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An Indiana street

Martha Hoover

Indy Like a Local

Who is Martha?

Founder of the Patachou Inc. restaurants and recently named one of Fortune’s Most Innovative Women in Food and Drink

For an extended interview with Martha, listen to this episode of the THE DRINK CULTURE Podcast:

Q. Why do you think your restaurants have succeeded (and continue to succeed) year after year?

Patachou Inc. restaurants have always been fearlessly ahead of trend, even after 28 years of being in business. We are credited with bringing “farm to table” to Indiana some 20 years before the phrase entered the foodie vernacular. Some 28 years later, we are still committed to serving the highest-quality food we can make with ingredients sourced from our area farmers and producers. Equally as important, we’ve built relationships with our customers and with our staff, many of whom have been Patachou lifers. It all boils down to quality of product, level of service, and commitment to place.  

Public Greens

Q. What’s your go-to Patachou meal?

From the ‘mother brand,’ there’s nothing I don’t love. My most favorite lunch is a half tuna sandwich on whole-wheat toast with extra mayo and a cup of soup. It’s just delightful. And any time I can get an omelet with cinnamon toast, I’m there.   

Q. What are some events in Indianapolis that you make a point to attend each year? 

We love attending the Broad Ripple Art Fair, the Indianapolis 500, and Pacers home games. We attended Agrarian’s Tour de Coop (bike tour of the city’s private chicken coops) for the first time this year and plan to repeat it next year. Crown Hill Cemetery’s Halloween-themed walking tours are pretty great, too and, of course, they just come around once a year. 

Q. Do you have a favorite outdoor destination? 

Yes, actually several! We love and regularly use the Monon Trail, especially as it winds through Broad Ripple and the Indianapolis Art Center100 Acres at the Indianapolis Museum of Art (IMA at Newfields), and the hiking trails at Eagle Creek Park.

Q. You’re a busy person with a lot on your plate. Are there any places in Indy that you find especially relaxing and restorative?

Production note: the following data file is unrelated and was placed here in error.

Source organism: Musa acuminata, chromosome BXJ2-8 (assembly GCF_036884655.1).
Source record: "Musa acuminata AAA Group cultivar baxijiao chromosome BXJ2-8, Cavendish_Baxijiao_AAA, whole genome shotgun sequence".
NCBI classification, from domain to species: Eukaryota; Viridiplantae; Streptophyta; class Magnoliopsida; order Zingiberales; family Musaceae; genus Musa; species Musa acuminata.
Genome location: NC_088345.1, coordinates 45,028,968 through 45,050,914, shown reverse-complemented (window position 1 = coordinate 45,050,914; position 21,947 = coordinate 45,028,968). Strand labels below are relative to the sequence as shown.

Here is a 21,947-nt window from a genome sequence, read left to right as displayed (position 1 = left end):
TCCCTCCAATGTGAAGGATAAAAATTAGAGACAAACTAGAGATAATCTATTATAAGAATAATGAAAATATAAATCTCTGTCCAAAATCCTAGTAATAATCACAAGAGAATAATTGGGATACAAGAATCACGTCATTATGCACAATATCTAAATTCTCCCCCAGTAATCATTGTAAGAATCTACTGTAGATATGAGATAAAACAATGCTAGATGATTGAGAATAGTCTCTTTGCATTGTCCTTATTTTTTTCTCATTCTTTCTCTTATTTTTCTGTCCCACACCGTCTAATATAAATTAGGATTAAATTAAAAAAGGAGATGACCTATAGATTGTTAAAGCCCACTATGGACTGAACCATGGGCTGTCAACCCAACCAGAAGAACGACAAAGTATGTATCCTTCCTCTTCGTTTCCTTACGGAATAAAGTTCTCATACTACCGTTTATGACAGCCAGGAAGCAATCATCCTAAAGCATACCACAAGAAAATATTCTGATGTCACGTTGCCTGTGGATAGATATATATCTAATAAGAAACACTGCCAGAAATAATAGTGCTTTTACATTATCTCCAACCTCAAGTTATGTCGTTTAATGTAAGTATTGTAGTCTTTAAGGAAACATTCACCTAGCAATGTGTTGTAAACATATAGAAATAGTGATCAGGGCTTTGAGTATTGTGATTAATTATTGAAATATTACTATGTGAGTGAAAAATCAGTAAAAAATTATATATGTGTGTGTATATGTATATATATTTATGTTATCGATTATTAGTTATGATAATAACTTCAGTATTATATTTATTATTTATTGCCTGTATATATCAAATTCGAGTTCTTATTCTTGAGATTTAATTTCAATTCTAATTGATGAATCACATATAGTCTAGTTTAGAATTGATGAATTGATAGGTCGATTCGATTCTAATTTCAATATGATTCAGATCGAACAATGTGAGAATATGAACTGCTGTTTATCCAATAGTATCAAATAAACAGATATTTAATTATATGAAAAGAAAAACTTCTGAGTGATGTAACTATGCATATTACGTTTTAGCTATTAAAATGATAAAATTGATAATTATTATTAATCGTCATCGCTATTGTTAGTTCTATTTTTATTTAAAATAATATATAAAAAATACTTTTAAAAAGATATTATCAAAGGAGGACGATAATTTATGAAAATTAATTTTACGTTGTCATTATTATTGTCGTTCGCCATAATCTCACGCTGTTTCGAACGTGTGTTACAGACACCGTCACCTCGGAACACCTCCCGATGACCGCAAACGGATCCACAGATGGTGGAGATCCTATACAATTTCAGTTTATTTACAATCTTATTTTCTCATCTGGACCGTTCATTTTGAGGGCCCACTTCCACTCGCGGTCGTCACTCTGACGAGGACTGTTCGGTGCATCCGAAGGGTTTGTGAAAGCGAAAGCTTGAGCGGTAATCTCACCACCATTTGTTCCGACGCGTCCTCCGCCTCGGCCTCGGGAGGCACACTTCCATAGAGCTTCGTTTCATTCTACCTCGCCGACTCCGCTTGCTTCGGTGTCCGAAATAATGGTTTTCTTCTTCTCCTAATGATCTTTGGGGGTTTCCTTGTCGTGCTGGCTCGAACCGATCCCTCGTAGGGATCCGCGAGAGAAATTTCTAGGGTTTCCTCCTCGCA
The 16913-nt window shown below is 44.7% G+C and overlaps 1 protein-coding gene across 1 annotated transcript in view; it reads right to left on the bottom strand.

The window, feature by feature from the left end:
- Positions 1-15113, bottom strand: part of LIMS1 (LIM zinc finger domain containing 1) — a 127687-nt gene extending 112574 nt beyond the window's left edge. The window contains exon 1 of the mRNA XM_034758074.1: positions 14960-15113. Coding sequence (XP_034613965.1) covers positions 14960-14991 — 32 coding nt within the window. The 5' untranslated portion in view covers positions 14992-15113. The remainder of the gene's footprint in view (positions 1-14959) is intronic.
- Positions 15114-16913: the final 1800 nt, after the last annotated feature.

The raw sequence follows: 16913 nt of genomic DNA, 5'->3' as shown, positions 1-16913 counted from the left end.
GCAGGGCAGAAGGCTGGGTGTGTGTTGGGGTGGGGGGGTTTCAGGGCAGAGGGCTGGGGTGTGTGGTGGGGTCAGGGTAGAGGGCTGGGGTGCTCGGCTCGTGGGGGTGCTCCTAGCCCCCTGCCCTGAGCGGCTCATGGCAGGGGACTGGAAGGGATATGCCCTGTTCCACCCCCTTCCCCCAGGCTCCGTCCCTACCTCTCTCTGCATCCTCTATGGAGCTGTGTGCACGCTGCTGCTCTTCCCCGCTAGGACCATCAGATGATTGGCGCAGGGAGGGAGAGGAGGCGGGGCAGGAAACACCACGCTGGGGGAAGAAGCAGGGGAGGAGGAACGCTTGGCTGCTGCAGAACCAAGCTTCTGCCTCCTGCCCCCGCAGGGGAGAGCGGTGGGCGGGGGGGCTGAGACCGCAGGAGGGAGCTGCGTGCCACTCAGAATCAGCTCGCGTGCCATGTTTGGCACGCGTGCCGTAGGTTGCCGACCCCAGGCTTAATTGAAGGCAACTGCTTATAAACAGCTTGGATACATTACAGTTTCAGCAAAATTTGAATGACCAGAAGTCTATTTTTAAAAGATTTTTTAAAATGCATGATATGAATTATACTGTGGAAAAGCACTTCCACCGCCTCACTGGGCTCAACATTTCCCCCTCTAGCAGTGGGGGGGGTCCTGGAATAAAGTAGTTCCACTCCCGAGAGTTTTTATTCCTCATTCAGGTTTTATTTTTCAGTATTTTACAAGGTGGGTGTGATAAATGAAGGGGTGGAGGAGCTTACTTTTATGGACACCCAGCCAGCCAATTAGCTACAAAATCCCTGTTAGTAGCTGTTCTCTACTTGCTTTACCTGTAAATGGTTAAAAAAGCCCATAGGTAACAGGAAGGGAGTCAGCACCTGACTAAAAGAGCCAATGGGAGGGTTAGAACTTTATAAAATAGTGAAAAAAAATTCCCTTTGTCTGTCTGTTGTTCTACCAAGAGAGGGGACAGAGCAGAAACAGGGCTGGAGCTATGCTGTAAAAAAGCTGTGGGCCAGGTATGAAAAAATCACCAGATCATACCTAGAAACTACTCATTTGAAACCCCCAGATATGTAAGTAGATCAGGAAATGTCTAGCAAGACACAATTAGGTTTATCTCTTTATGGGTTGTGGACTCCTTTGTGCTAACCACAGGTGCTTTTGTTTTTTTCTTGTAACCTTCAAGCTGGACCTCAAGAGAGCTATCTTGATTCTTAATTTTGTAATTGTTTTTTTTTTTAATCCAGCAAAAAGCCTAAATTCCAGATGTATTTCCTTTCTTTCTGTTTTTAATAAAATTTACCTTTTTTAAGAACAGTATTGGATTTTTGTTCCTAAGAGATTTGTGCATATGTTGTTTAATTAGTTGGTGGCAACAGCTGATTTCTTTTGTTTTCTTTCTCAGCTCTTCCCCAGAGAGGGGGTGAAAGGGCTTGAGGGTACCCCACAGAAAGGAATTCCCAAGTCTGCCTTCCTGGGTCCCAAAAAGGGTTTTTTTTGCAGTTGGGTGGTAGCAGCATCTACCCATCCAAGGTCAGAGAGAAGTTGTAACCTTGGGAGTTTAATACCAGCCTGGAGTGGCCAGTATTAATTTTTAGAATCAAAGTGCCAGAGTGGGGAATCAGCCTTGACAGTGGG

A. Newfields. I always feel better after an afternoon of wandering the exhibit spaces and grounds. One of my daughters was married in the Allee and we celebrated in Alfredo Jaar’s Park of the Laments (pictured), so there is a special family connection to the museum, too.

100 acres

Q. If you’re hosting out-of-town guests, especially those who have never been to Indy before, where would you take them to experience the city? 

A. We are former Broad Ripple and Meridian-Kessler residents and still live very close by, so we tend to start there with breakfast at Patachou and dinner at Petite Chou. Beyond meals, we love daytime entertaining and take visitors to the IMA and its 100 Acres Art and Nature Park. If our guests have young ones, we recommend the Children’s Museum or the Indianapolis Zoo. And, we often visit Columbus, Indiana, for the many architectural delights, including the Miller House and Garden. 

Q. If you’re a shopper, are there any local boutiques you like to browse for yourself or for gifts? 

A. Well, who doesn't love the stretch of 54th Street with Printtext for gift-worthy books and periodicals, Luna Music for rare vinyls, and Surroundings for special items you cannot find elsewhere? 

Q. Do you get a chance to take in Indy’s performing arts scene and, if so, do you have a favorite organization you like to support? 

A. We love Dance Kaleidoscope and try to support as often as possible.

Q. What are you having for dinner tonight? 

A. What we call a teeny tini (small martini, vodka with a twist preferably made by Latham), onion soup and fresh fish of the day with too much fresh-baked bread with lots of butter at Petite Chou – for realz.

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